Over the last half of 2016 dealing with hard drive failures and data protection has been a recurring theme in my life. I’ve written about it previously, but think the subject deserves a retrospective, creating my first non-photographic project for this site. If you want the full process of discovery, the original posts can still be found at these links:
What I offer here is my current process to protect my photographic files. I'm not an expert on the subject, but this is what I do as a practical system, and so far it works.
My three principles of data protection:
1 - Memory cards are cheap.
2 - Hard drives are cheap.
3 - USB drives are cheap.
While the implementation is a bit more involved than that, it really is fairly easy. The goal is simply to minimize the significance of the inevitable data problems, and make the recovery as graceful as possible. So don’t erase memory cards. Have back up hard drives. Export the most important images as finished files and keep them somewhere else.
The Toronto Transit Commission’s first production Canadian Light Rail Vehicle, number 4010, boards passengers while running southbound on Spadina Avenue in February 2013. Now forty years old, CLRVs no longer run on the 510 Spadina route as the TTC phases in new vehicles across the city.
While storms of this size used to happen several times each winter, for the past several years they have been fairly rare events. Photographed with the indefatigable and weather-sealed Olympus E-1 and 50mm macro lens.
Memory cards are cheap. They’re also very stable, nearly indestructible, and easy to store. I used to keep a pool of memory cards that I’d reformat and reuse in different cameras, but no more. Now every camera has its own dedicated card, labelled with a metallic Sharpie, creating an immediate and unmodified archive of every image. When everything else fails – and it has – this is what I can go back to.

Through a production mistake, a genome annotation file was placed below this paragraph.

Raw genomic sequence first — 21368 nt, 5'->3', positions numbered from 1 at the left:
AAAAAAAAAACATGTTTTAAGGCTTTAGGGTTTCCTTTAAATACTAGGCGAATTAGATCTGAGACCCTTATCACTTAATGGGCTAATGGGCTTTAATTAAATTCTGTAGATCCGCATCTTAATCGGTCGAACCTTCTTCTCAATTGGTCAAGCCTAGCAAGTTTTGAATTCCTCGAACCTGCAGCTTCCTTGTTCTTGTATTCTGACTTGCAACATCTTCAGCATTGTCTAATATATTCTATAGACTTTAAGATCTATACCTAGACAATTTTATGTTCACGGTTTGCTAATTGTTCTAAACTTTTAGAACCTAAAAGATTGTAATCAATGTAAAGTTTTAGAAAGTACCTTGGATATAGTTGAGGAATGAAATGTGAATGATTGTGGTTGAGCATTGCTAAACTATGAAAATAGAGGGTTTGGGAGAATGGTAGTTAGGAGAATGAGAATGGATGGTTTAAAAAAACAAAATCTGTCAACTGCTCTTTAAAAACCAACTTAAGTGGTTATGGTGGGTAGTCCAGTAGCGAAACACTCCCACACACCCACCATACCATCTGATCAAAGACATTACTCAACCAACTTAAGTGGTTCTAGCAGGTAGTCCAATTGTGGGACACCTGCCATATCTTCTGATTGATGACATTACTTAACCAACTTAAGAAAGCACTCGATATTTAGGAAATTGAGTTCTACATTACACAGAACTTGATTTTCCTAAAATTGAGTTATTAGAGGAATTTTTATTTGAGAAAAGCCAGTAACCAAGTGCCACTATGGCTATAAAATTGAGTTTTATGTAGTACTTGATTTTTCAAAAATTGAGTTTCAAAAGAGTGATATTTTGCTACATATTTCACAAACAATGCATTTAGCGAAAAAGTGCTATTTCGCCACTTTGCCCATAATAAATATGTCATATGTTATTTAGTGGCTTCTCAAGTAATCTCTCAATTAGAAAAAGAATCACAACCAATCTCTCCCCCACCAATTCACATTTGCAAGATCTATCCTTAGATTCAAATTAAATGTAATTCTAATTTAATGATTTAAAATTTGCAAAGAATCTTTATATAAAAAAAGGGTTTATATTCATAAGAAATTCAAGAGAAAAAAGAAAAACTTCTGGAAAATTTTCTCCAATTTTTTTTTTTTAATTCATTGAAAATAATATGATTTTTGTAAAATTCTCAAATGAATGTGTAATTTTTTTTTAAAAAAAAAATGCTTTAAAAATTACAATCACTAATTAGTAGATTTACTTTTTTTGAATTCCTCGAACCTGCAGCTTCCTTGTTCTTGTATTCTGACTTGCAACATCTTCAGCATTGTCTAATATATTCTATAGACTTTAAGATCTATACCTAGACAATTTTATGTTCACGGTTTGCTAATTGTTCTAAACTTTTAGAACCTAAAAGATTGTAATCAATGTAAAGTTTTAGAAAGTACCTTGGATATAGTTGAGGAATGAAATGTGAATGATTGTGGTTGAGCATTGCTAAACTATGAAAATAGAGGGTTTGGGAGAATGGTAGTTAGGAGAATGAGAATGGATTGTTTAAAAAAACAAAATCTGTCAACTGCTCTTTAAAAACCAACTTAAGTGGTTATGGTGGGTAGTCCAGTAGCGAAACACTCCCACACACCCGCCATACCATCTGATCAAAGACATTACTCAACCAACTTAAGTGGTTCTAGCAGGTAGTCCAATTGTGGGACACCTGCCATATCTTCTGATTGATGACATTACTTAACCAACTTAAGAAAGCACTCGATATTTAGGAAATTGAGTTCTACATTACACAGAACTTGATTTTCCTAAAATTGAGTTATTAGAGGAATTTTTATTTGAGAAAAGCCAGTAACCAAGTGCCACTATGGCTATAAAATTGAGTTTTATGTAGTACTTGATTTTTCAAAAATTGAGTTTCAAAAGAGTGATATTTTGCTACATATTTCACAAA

By safely keeping all of my original files the memory cards are my best archive of last resort. They protect against catastrophe, creeping bit rot, and the most nefarious and difficult of all flaws: human error. If you do nothing else, do this. But it doesn’t protect any of the post-processing work, so do more, as well.
Underneath the Bathurst Street Bridge, October 2004. Once a refuge for those without any other shelter in a quiet corner of Toronto’s lakefront, this photo was taken during the time when the residents were being forcibly evicted. Over the following decade the character of this part of the city has completely changed, and it is now home to condominium towers in the new Fort York neighbourhood.
Taken with my first ‘good’ camera, a Sony F828, this is both one of my earliest infrared photos as well as rare evidence that I’ve ever held a beer bottle. This photo only exists now as an edited tiff; the original camera raw file, like almost all of my photographs from this time period, was lost to a hard drive failure.
Hard drives are cheap. There’s just no reason not to have a backup copy of everything, and ideally more than that. My system uses tiers of hard drives that decrease in speed and increase in size as the data becomes older and less important. The system drive that’s the most important and changes data often has three different backups, while my main storage has two and the kipple drive has one.
This may be excessive, but with multiple backup drives comes the option to back up at different times. My setup is to automatically run some backups daily and others weekly, while my system drive also gets a special “last known good” backup that I update whenever things have been stable for a while and before I make any operating system changes. I do also use Apple’s Time Machine, but I’ve never found it to be useful for anything at all.